The Info List - Voice Quality Symbols

Voice Quality Symbols (VoQS) are a set of phonetic symbols used for voice quality, such as to transcribe disordered speech. VoQS symbols are normally combined with curly braces that span a section of speech, just as with prosody notation in the extended IPA. The symbols may be modified with a digit to convey relative degree of the quality. For example, ⟨V!⟩ is used for harsh voice, and 3V! ... 3V! indicates that the intervening speech is very harsh. ⟨L̞⟩ indicates a lowered larynx. Thus, L̞1V! ... 1V!L̞ indicates that the intervening speech is less harsh with a lowered larynx. VoQS use mostly IPA
or extended IPA
diacritics on capital letters for the element being modified: V for 'voice', L for 'larynx', and J for 'jaw'. Degree is marked 1 for slight, 2 for moderate, and 3 for extreme. Symbols[edit] The following combinations of letters and diacritics are used.[1] They indicate an airstream mechanism, phonation or secondary articulation across a stretch of speech. For example, 'palatalized voice' indicates palatalization of the segment of speech spanned by the braces.

airstream mechanisms ↀ buccal speech (symbol is iconic for the pockets of air in the cheeks) Œ œsophageal speech (symbol derives from the letter œ of œsophagus) Ю tracheo-œsophaeal speech (symbol attempts to capture iconically the dual nature of the airstream) ↓ pulmonic ingressive speech

phonation types

The four primary phonation types, other than breathed (voiceless), receive a distinct letter:

V modal voice F falsetto W whisper (typically only the normally modal-voice segments are whispery, while the voiceless segments remain voiceless) C creak

Modifications are made with diacritics. The terms "whispery voice/murmur" and "breathy voice" follow Catford (1977) and differ from the use of "murmur/breathy voice" by the IPA. The notation Ṿ and V̤ are therefore often confused, and V̤ should perhaps be used for whispery voice with e.g. Vʱ for breathy voice.[2]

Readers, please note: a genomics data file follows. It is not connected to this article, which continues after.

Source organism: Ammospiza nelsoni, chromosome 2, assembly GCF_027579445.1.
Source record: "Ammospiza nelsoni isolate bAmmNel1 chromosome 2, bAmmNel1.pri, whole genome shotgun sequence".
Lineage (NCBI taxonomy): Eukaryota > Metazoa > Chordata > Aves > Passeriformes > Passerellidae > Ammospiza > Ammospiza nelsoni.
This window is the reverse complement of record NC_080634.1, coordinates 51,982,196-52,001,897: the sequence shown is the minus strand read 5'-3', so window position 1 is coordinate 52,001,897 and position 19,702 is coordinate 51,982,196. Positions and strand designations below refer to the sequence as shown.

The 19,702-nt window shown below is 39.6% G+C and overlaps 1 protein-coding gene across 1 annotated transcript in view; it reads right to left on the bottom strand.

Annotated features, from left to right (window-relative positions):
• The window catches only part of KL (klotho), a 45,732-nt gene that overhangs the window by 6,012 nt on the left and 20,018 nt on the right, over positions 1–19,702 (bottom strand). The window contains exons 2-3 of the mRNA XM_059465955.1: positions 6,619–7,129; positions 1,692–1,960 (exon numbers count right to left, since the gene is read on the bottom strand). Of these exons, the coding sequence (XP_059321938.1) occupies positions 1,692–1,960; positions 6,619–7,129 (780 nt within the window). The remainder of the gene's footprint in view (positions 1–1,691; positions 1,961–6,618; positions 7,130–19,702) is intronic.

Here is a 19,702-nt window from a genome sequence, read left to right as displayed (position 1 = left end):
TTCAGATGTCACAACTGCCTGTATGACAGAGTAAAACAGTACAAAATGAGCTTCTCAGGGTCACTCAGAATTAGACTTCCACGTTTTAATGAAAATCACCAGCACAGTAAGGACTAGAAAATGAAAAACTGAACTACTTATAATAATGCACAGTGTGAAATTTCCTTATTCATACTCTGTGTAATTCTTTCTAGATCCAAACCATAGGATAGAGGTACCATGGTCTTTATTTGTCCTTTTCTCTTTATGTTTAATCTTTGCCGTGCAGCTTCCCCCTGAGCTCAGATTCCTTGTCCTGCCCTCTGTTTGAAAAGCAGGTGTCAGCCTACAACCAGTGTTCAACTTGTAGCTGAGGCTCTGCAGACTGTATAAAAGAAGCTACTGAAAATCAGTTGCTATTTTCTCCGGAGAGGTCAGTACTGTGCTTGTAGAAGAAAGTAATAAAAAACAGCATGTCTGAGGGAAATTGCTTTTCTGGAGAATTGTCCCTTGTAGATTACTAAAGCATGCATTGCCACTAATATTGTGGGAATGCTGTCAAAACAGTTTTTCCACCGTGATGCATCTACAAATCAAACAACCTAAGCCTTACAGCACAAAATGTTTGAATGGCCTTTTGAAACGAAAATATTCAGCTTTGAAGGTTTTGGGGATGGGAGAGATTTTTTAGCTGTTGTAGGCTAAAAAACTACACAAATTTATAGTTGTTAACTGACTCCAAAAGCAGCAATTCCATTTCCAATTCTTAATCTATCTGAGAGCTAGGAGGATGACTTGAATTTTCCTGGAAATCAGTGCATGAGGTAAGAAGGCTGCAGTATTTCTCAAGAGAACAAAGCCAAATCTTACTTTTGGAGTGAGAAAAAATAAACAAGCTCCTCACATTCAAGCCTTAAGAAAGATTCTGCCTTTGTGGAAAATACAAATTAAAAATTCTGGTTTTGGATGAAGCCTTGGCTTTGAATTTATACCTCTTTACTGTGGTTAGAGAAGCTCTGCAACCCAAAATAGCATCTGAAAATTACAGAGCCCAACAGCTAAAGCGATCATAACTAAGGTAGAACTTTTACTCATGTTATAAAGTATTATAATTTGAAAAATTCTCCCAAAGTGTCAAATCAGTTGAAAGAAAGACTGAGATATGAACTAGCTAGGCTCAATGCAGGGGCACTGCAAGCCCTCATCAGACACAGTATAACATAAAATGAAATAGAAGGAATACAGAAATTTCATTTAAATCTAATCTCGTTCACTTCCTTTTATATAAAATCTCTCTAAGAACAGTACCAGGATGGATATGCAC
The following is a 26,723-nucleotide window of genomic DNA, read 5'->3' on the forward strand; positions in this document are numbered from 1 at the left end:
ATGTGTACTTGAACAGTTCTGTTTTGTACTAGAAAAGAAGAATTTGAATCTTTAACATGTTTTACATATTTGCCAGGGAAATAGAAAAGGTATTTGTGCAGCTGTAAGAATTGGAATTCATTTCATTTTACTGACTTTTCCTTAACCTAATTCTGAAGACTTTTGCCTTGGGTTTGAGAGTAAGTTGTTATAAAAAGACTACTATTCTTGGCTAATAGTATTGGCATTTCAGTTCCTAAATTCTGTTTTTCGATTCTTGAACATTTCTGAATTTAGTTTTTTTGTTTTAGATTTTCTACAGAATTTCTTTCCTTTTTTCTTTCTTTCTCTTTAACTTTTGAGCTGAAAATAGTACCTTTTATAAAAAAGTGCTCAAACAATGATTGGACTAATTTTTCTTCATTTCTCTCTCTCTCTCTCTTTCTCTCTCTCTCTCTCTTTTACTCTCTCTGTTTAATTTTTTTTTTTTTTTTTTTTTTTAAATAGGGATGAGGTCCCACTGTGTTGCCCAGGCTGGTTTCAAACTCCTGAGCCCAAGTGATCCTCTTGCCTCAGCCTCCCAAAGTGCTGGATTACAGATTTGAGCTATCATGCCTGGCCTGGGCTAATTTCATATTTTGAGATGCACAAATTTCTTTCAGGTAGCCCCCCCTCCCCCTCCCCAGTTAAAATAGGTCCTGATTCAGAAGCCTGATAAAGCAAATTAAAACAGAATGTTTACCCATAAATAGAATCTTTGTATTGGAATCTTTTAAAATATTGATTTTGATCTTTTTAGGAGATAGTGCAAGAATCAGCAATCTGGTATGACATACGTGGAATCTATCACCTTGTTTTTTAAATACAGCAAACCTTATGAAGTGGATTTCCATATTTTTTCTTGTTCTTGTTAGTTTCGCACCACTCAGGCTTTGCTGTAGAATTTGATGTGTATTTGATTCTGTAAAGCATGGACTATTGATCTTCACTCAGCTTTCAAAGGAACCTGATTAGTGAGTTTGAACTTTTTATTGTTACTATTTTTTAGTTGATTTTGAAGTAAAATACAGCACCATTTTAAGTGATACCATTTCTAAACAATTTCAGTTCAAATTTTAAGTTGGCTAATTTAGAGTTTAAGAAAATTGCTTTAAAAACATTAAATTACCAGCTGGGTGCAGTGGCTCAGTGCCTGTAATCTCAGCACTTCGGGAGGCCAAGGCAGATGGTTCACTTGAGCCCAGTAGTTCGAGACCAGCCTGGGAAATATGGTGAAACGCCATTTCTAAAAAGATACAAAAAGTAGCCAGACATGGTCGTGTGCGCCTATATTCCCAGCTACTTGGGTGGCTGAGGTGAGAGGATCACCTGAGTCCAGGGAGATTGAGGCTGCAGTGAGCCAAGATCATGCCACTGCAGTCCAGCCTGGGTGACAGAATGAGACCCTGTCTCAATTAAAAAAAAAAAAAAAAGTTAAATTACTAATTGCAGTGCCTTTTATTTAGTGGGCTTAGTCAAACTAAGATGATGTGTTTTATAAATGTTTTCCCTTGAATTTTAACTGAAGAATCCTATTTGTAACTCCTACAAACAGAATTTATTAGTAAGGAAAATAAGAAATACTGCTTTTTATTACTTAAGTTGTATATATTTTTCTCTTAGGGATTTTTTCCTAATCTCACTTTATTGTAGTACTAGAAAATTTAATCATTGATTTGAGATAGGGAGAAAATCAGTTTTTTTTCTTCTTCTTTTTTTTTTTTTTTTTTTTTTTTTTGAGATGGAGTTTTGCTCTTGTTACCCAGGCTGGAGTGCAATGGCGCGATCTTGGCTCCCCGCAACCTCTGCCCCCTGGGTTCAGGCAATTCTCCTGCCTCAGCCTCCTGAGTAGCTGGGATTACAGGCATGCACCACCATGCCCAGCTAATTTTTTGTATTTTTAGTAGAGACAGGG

Ṿ whispery voice (murmur; the breathy voice of the IPA) V̰ creaky voice V̤ breathy voice C̣ whispery creak V͉ slack/lax voice V! harsh voice (without ventricular vibration; this may differ from the use of the word "harsh" cross-linguistically, which may be the same as "ventricular", next) V‼ ventricular phonation V̬‼ diplophonia (simultaneous ventricular and glottal vibration; see also vocal-fold cyst) Ṿ‼ whispery ventricular phonation VꜲ aryepiglottic phonation V͈ pressed phonation/tight voice (made by pressing together the arytenoid cartilages so that only the anterior ligamental vocal folds vibrate; the opposite of whisper, where the vibration is posterior) W͈ tight whisper ꟿ spasmodic dysphonia И electrolaryngeal phonation (approximates symbol for electricity)

supra-laryngeal settings L̝ raised larynx L̞ lowered larynx Vꟹ labialized voice (open rounded; that is, [◌ʷ̜]) Vʷ labialized voice (close rounded) V͍ spread-lip voice Vᶹ labio-dentalized voice V̺ linguo-apicalized voice V̻ linguo-laminalized voice V˞ retroflex voice V̪ dentalized voice (diacritic iconic for a tooth) V͇ alveolarized voice (diacritic iconic for the alveolar ridge) V͇ʲ palatoalveolarized voice Vʲ palatalized voice Vˠ velarized voice Vʶ uvularized voice (self-evidence extension of IPA
usage) Vˤ pharyngealized voice V̙ˤ laryngo-pharyngealized voice Vꟸ faucalized voice (iconic of narrowing of faucal pillars) Ṽ nasalized voice V͊ denasalized voice J̞ open-jaw voice J̝ close-jaw voice J͔ right-offset-jaw voice J͕ left-offset-jaw voice J̟ protruded-jaw voice Θ protruded-tongue voice (protrusion of the tip or blade of the tongue for extended periods)

Other combinations are possible, such as Ṿ̃ for nasal whispery voice[3] or WF̰ for whispery creaky falsetto.[2] If the number of diacritics on a letter becomes excessive, the notation may be broken up. For example, Ṿ̰̃ˠ may be replaced with VˠṼṾV̰ . See also[edit]

Extensions to the IPA International Phonetic Alphabet


^ Ball, Esling & Dickson (1995) "The VoQS System for the Transcription of Voice Quality", Journal of the International Phonetic Association, 25.02, p. 71–80. Updated 2015. ^ a b Ball, Esling & Dickson (2000: 54) ^ Laver (1994) Principles of Phonet